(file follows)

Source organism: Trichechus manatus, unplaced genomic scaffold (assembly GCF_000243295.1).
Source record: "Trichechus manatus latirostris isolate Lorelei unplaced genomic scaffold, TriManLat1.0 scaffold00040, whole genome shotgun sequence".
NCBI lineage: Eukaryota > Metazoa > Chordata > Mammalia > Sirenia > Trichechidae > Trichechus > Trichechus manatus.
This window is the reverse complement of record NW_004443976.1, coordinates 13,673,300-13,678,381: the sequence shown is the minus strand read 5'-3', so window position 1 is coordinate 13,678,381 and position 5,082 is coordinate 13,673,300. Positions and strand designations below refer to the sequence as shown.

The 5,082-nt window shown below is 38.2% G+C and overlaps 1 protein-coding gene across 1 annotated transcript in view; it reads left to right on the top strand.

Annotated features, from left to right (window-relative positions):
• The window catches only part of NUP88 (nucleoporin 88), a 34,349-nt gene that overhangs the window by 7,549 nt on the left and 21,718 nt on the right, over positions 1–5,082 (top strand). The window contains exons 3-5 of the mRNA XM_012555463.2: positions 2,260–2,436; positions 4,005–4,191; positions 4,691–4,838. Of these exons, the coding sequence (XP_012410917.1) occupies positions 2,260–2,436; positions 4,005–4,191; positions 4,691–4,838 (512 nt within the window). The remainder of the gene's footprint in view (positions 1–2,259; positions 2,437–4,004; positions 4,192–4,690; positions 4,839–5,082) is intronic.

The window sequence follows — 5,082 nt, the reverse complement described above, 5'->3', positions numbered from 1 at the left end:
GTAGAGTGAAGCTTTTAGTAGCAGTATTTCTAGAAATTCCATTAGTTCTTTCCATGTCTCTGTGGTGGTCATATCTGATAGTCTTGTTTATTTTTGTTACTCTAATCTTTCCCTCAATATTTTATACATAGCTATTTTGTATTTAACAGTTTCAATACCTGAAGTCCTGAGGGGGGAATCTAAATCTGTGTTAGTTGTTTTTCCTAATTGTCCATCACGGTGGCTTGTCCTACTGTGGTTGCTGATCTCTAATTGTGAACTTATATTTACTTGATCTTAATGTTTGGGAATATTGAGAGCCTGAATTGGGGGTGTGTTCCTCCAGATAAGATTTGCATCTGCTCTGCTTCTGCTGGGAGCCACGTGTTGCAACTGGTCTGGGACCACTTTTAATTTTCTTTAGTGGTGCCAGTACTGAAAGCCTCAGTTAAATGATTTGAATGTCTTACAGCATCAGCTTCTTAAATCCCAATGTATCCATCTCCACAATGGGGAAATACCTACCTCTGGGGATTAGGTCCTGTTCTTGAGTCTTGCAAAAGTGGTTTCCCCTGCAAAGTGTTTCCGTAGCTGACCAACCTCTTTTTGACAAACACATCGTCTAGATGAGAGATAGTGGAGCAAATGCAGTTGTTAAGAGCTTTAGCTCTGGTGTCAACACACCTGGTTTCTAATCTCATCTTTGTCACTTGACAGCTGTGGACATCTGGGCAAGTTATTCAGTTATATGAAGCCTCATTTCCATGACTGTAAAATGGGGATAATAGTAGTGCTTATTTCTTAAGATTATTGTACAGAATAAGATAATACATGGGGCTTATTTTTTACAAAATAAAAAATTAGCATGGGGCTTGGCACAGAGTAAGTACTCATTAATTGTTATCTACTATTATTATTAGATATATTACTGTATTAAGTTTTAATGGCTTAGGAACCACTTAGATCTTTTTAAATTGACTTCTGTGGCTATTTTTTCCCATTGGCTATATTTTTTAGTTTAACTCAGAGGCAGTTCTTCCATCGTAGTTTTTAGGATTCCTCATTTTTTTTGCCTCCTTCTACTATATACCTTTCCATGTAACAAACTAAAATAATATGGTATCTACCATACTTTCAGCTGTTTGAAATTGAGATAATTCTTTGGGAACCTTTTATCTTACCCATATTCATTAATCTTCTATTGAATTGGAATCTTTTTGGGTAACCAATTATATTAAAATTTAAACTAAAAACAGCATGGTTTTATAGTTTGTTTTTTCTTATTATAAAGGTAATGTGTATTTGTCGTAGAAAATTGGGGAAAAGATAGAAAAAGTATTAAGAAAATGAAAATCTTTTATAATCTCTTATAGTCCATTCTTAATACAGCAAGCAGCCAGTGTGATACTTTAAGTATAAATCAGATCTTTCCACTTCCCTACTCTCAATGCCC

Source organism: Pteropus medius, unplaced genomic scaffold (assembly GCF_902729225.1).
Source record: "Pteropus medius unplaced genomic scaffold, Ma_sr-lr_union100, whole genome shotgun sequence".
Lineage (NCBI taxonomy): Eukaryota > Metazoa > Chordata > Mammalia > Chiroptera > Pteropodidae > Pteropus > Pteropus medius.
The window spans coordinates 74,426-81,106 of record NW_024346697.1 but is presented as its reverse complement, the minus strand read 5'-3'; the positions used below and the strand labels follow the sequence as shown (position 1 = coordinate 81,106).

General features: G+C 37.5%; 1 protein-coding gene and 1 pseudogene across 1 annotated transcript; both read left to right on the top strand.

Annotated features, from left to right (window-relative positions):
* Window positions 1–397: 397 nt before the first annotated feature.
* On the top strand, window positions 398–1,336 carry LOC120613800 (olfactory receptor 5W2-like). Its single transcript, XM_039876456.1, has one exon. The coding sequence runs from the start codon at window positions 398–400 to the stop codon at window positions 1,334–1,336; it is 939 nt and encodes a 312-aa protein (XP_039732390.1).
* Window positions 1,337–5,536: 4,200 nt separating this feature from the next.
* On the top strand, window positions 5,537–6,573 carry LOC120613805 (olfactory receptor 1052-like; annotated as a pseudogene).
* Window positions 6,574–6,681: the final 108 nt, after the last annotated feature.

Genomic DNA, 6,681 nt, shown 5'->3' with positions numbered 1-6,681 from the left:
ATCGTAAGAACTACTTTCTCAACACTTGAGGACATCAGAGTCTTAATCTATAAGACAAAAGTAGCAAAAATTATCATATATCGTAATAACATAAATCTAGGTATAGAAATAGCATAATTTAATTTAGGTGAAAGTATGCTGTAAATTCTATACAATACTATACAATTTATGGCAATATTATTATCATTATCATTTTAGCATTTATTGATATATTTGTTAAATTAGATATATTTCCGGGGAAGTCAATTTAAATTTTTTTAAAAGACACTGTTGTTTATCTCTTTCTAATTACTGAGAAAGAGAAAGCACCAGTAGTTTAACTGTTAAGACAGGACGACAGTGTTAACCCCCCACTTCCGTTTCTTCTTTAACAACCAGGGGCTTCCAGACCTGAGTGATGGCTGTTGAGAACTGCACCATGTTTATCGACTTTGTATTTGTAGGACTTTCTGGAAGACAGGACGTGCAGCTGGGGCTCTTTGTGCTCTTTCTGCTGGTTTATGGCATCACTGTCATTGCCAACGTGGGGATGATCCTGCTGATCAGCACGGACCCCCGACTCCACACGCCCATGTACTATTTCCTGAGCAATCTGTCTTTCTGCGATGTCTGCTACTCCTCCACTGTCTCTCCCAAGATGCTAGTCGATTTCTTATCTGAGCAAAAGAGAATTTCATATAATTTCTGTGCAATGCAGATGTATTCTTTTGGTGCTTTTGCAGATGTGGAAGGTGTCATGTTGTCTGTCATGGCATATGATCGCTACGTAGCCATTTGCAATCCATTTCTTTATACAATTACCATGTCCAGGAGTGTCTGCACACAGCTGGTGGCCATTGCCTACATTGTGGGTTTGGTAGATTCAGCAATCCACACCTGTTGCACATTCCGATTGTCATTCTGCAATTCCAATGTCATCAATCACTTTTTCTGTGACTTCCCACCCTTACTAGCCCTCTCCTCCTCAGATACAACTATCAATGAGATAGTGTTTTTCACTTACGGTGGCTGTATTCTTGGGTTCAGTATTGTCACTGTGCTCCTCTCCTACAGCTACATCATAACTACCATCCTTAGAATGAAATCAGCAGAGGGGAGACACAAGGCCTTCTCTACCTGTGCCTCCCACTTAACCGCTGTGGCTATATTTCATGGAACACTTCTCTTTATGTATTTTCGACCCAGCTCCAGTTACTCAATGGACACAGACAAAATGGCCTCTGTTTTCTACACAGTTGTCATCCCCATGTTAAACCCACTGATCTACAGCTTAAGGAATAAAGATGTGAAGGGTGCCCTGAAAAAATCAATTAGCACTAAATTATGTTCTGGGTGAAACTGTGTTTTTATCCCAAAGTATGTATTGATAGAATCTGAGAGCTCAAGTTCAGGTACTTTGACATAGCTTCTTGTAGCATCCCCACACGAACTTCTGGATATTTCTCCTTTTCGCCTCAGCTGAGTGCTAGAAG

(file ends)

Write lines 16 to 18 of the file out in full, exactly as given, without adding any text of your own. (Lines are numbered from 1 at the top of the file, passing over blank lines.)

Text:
* Window positions 1–397: 397 nt before the first annotated feature.
* On the top strand, window positions 398–1,336 carry LOC120613800 (olfactory receptor 5W2-like). Its single transcript, XM_039876456.1, has one exon. The coding sequence runs from the start codon at window positions 398–400 to the stop codon at window positions 1,334–1,336; it is 939 nt and encodes a 312-aa protein (XP_039732390.1).
* Window positions 1,337–5,536: 4,200 nt separating this feature from the next.